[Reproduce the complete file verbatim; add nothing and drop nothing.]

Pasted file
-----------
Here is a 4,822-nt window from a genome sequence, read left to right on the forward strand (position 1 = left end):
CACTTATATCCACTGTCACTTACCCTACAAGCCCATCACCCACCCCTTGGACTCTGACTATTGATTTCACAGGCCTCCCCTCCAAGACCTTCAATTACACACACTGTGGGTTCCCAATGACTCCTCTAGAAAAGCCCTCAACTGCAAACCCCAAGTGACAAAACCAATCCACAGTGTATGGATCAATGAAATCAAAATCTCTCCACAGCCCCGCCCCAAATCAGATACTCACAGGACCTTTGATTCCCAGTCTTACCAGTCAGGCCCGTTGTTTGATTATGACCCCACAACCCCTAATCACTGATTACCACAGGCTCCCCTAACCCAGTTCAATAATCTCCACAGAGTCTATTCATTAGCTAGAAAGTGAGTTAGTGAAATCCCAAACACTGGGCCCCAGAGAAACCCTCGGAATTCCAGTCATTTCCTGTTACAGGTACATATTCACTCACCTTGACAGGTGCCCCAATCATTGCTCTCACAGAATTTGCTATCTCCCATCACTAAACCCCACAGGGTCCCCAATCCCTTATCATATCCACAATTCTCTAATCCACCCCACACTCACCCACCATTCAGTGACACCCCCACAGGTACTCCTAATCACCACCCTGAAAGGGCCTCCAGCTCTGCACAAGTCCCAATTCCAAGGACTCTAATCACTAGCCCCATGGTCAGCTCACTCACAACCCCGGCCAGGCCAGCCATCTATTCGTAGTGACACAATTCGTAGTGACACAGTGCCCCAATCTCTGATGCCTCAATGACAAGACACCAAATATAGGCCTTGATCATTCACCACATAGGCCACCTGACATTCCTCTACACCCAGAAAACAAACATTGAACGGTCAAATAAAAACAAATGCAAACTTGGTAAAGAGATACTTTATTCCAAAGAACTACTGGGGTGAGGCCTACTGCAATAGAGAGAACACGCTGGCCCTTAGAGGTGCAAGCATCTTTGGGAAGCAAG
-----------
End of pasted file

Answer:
Here is a 4,822-nt window from a genome sequence, read left to right on the forward strand (position 1 = left end):
CACTTATATCCACTGTCACTTACCCTACAAGCCCATCACCCACCCCTTGGACTCTGACTATTGATTTCACAGGCCTCCCCTCCAAGACCTTCAATTACACACACTGTGGGTTCCCAATGACTCCTCTAGAAAAGCCCTCAACTGCAAACCCCAAGTGACAAAACCAATCCACAGTGTATGGATCAATGAAATCAAAATCTCTCCACAGCCCCGCCCCAAATCAGATACTCACAGGACCTTTGATTCCCAGTCTTACCAGTCAGGCCCGTTGTTTGATTATGACCCCACAACCCCTAATCACTGATTACCACAGGCTCCCCTAACCCAGTTCAATAATCTCCACAGAGTCTATTCATTAGCTAGAAAGTGAGTTAGTGAAATCCCAAACACTGGGCCCCAGAGAAACCCTCGGAATTCCAGTCATTTCCTGTTACAGGTACATATTCACTCACCTTGACAGGTGCCCCAATCATTGCTCTCACAGAATTTGCTATCTCCCATCACTAAACCCCACAGGGTCCCCAATCCCTTATCATATCCACAATTCTCTAATCCACCCCACACTCACCCACCATTCAGTGACACCCCCACAGGTACTCCTAATCACCACCCTGAAAGGGCCTCCAGCTCTGCACAAGTCCCAATTCCAAGGACTCTAATCACTAGCCCCATGGTCAGCTCACTCACAACCCCGGCCAGGCCAGCCATCTATTCGTAGTGACACAATTCGTAGTGACACAGTGCCCCAATCTCTGATGCCTCAATGACAAGACACCAAATATAGGCCTTGATCATTCACCACATAGGCCACCTGACATTCCTCTACACCCAGAAAACAAACATTGAACGGTCAAATAAAAACAAATGCAAACTTGGTAAAGAGATACTTTATTCCAAAGAACTACTGGGGTGAGGCCTACTGCAATAGAGAGAACACGCTGGCCCTTAGAGGTGCAAGCATCTTTGGGAAGCAAG